Since Seoul in 1988, tennis is becoming more and more important with every passing Olympics. All the greatest wizards with a racket will be in London this summer aiming for gold. A presentation of this very special...

Since Seoul in 1988, tennis is becoming more and more important with every passing Olympics. All the greatest wizards with a racket will be in London this summer aiming for gold. A presentation of this very special tournament...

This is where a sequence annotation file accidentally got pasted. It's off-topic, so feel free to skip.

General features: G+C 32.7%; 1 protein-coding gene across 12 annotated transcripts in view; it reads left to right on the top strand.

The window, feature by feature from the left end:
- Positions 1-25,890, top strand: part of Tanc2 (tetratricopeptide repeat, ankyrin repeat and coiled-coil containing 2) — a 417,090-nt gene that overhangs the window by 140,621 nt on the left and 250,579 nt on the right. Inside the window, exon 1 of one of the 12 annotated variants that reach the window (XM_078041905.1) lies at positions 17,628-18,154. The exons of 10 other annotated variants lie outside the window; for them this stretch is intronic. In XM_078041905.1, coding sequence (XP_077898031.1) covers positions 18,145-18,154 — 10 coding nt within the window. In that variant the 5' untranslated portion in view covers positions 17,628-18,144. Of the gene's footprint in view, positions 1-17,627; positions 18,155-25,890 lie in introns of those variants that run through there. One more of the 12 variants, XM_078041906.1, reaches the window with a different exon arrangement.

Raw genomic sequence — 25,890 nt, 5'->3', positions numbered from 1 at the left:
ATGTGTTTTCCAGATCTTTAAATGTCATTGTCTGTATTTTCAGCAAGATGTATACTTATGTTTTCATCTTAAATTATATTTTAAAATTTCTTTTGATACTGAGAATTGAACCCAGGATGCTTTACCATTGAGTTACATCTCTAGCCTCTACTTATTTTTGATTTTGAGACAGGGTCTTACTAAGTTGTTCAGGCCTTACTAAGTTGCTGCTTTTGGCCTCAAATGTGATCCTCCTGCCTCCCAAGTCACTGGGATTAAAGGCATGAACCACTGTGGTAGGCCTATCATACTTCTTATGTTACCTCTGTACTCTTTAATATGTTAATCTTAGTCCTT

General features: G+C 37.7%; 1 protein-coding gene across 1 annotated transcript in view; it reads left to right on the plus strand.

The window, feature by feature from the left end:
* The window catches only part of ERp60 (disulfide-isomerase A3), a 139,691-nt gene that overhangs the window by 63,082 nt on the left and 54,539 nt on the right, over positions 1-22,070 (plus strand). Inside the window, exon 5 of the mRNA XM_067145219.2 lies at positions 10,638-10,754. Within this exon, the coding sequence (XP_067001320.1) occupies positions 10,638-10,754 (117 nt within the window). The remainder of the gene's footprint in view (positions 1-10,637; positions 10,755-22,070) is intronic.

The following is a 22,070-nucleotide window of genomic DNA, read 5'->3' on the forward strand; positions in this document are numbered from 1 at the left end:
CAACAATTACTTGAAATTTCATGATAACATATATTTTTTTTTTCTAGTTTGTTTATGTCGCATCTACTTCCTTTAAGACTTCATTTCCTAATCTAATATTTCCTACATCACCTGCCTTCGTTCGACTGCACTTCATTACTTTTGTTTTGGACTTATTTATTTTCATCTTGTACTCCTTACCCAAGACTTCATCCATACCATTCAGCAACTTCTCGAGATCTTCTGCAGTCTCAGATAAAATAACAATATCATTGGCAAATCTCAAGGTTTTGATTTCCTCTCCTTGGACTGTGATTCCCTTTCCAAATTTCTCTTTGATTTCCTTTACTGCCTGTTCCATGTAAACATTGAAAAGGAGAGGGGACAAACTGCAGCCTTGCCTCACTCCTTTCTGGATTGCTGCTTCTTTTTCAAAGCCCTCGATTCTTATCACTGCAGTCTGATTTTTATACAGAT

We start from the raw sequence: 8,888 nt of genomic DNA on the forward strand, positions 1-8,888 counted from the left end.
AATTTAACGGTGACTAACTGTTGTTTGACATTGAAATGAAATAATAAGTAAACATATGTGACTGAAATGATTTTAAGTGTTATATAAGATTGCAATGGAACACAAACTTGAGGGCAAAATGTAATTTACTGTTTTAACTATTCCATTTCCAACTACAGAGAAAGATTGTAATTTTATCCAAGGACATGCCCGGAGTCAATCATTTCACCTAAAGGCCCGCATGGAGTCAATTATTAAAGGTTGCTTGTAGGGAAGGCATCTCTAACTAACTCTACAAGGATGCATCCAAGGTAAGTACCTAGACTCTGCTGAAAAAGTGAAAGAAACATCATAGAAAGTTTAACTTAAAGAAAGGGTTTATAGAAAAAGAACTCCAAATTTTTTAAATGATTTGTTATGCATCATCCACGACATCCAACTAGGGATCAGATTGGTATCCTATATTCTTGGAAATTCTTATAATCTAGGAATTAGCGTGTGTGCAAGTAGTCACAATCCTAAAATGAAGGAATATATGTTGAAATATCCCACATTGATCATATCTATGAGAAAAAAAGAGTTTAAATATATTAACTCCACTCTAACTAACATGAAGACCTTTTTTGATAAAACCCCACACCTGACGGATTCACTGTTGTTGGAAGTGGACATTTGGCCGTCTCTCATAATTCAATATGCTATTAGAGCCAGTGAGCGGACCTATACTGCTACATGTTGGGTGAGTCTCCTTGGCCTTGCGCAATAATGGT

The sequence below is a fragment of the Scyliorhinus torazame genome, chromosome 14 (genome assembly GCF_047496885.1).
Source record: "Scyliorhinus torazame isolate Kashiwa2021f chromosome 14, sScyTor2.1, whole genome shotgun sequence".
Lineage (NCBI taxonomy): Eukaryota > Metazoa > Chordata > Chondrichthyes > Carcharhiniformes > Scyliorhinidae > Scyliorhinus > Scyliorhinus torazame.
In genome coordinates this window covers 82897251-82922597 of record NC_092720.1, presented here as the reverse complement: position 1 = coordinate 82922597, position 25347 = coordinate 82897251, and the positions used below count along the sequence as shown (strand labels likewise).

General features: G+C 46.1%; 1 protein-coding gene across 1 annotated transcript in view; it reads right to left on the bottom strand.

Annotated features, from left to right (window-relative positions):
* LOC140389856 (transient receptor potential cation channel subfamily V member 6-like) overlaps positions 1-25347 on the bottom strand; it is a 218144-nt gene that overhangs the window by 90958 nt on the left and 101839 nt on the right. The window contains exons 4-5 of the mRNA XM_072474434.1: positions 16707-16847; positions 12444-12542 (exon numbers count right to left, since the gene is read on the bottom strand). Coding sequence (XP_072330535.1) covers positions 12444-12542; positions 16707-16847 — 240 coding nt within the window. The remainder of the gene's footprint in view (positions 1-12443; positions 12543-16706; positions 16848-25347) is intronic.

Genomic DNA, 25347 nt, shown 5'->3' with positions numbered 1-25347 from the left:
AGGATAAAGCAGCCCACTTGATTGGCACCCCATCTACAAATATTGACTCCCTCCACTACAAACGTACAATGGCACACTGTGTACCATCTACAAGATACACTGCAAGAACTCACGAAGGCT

Athens: the tennis tournament was part of the first modern Olympics in 1896, but for the men only. The ladies would have to wait for four years and would then be excluded from the St Louis Olympics in 1904, a haven of feminism probably... The ladies' doubles would, for its part, make an appearance in 1920 only to disappear 4 years later in Paris, again for unknown political reasons...   Bizarre: tennis made its comeback as a demonstration event in 1968 games in Mexico City - the year tennis would become Open - then again in 1984 in Los Angeles with the promise of becoming an Olympic sport four years later. Two tournaments of which posterity has forgotten the winners...   Couple: between them, Steffi Graf (Olympic champion in Seoul in 1988, the year of her “Golden” Slam, editor's note) and Andre Agassi (crowned in Atlanta in 1996, Editor's note) won absolutely everything: the four grand slams, the BNP Paribas Fed Cup, the BNP Paribas Davis Cup and the Masters.   Di Pasquale, Arnaud: before disappearing early and join the French tennis federation, ADP was a junior prodigy, full of promise, who snatched the bronze medal in Sydney against a teenage Federer…   Elena Dementieva: if, amongst the men, there are many outsiders amongst the Olympic champions, it's not the case for the ladies; Graf in 1988, Capriati in 92, Davenport in 96, Venus Williams in 2000 and Hénin in 2004. The sole exception: the Russian sweep of the medals in Beijing in 2008. A finalist at Flushing Meadows and Roland Garros, a semi-finalist in the other two grand slam tournaments, Dementieva retired at 29 with the Olympic gold as her greatest achievement. Defeated in the final in China, Danira Safina took a long break, at only 25 years old, last autumn, after contesting finals at Roland-Garros and in Melbourne, without us knowing if she will ever come back... As for Zvonareva, please read below.   Federer, Roger: seventeen Grand Slam titles, twenty Masters 1000, six Masters Cups. All that is missing are the BNP Paribas' Davis Cup - where you have to rely on others - and the Olympic singles title. Who would dare to destroy the dream of the greatest champion of all time? In two-out-of-three sets, they are many who are dreaming it...   Gasquet, Richard: Like Nadal, the Frenchman just turned 26. He's entering the second part of his career. No one says it, no one writes it, but the dream has probably passed him by.  Gasquet isn't going to win a major tournament, despite his extraordinary talent. However, what could suit him better than two-out-of-three sets on grass, his favourite surface? Alongside Massu or Rosset, the Frenchman could make an unexpected but believable Olympic champion...   Henman Tim (and Neil Broad): the two English players collected the only medal (silver, editor's note) for British tennis since it became an Olympic sport again in 1988. That was in Atlanta, in 1996, in the doubles against the “Woodies”: Woodforde and Woodbridge. Prior to this, mighty Albion's tennis had grabbed a total of 39 medals between 1896 and 1924, including 15 golds. Though, you have to remember that at the time, the sun never set on the British Empire...   Istomin, Denis: one more ghost of the world's elite (34th, Editor's note) and yet... The Uzbek can be a danger for everybody, especially on grass. He rarely shines in Grand Slams,   Istomin just made it into the last 16 at Wimbledon, his first time at this stage of any Slam. He also defeated Verdasco in the first round of the Olympics. Tall, powerful and making constant progress, he arrives at SW19 in the best form of his career. Only problem, if he beats the Luxembourger Muller in the 2nd round, it means that he will probably have to face Federer next...   Jaziri, Malek: the Tunisian is probably one of the less known players of the top 100. In 2012, he only played 10 games on the main tour and recorded 7 losses but shows up at a nice 77th place in the rankings. Awarded a wild card for the Olympics, he owes his rank to consistent performances on the Challenger Tour. A kind-of fraud, permitted by the rules.   Kafelnikov, Yevgeni: before him, there were Metrevel in the 70’s and Chesnokov in the 80’s: two aliens from the Soviet Empire. After that, came the Western dream and all these Russians arriving in Europe and America. Loyal to the legend, Kafelnikov won two Grand Slams and the Olympics. You have to realize that he was born before the fall of the wall and that on that side, there was never anything better than the Olympic gold with the National Anthem as the soundtrack.   Lleyton Hewitt: as time goes by, we would have nearly forgotten that he used to be world number one when he was really young. From the same generation as Federer, Hewitt had been more precocious but with a meteoric rise, so comes the fall at the highest level. We remember well the 2002 Wimbledon final against David Nalbandian where no one was going up to the net.   Mecir, Miroslav: this « Cat » was one of the unknown geniuses of the game. A finalist at Flushing Meadows and in Australia, a semi-finalist in Paris, he was each time beaten by his fellow countryman, and nemesis, Ivan Lendl. The Slovak ended his career in 1989 at 25, defeated by his back, not before winning the Olympic title in Seoul, a year earlier.   Nadal, Rafael: “The saddest day of [his] life”. That's what the Spanish champion said to announce his withdrawal from the London 2012 games. Apart from his non-participation in the tournament, the former Olympic champion would also give up his place as the flag-bearer of his delegation.   Our friends, the Belgians: Darcis who took down Berdych on the first day; Goffin, full of promise; Wickmayer who will finally get back on her feet and Clijsters, who remains Clijsters: the Belgians could make some noise this year...   Paes, Leander: the people of Frejus on the French Riviera still haven’t forgotten this 39-year-old who eliminated France nearly single-handedly in the quarter finals of the BNP Paribas Davis Cup in 1993. Since then, Paes has mostly shined in doubles, mixed and men’s, with 13 Grand Slam titles and the Olympic bronze in Atlanta, despite never being ranked higher than 73th in singles. In London, he will play the doubles…   Querrey, Sam: We’d have loved to see Sam Querry and John Isner, two giant from the Appalachian Mountains, take the court together in the men’s doubles and pepper the court with booming serves. However, as it is, Querrey will play with Roddick and seeing as the Bryan brothers have a stranglehold on the doubles it will have to remain a dream…   Rosset, Marc: the tall Swiss was predominantly a hard-court player. He went to Barcelona in 1992 to experience the atmosphere, drink and party. Result : without stress and with a bit of luck, he took home the gold medal on the Catalan clay by beating the world number one at the time, Jim Courier, Sanchez and Arrese, who were playing at home, and Goran Ivanisevic. For the last 12 years, everybody in Switzerland has been expecting Federer to walk in his footsteps.   Serena (Williams): just like Roger Federer, Serena has already won an Olympic gold; in doubles. Twice. With her sister Venus. At Sydney in 2000 and at Beijing, four years ago. In Australia, the elder of the family also took home the singles gold. Winner at Wimbledon, like Roger, Serena knows that it's now or never...   Top 20: In contrast to the first Olympic tennis tournaments, nearly all the big guns will be present in London. Amongst the men, only Nadal and Monfils will be absent through injury and just Petkovic and Kanepi from the women. Dolgopolov and Bartoli didn’t meet the entry criteria through participation in the BNP Paribas Davis Cup and Fed Cup. Mardy Fish is also suffering from a heart condition and has prioritised recovery…   Unique: the winners, and even the others, will win ATP and WTA points depending on the tours they will pass but nothing from their federation. That's called the Olympic truce.   Vogt, Stéphanie: the woman from Liechtenstein will be one of the numerous flag-carriers from the yellow-ball sport. Alongside her : Marco Baghdatis (Cyprus), Max Mirnyi (Belarus), Agnieszka Radwanska (Poland), Horia Tecau (Romania), Maria Sharapova (Russia), Novak Djokovic (Serbia) and Stanislas Wawrinka (Switzerland).   Worple Road: the ancestor of the All England Club, which hosted the Tennis tournament at the London Olympics of 1908. In 1948, the English capital again hosted the Olympics but without tennis that time...   X-factor: Grigor Dimitrov is filled with talent, comes from a country without a tennis tradition and doesn't have yet a ranking worthy of his talent. A good dark-horse bet…   Youzhny, Mikhail: burst onto the scene in the BNP Paribas' Davis Cup final just 10 years ago in a tremendous fifth match against the French  Paul-Henri Mathieu, the Russian, 30 years old, has made it to the quarter finals of each Grand Slam but always falls down against the very best. A quarter-finalist at Wimbledon this year, he would be the perfect outsider if Roger Federer wasn't showing up in his draw in the second round.   Zvonareva, Vera: The third Russian on the podium at Beijing in 2008. She also contested finals at the U.S open and Wimbledon and is still active, trying to improve on her bronze medal from 2008…   By Rico Rizzitelli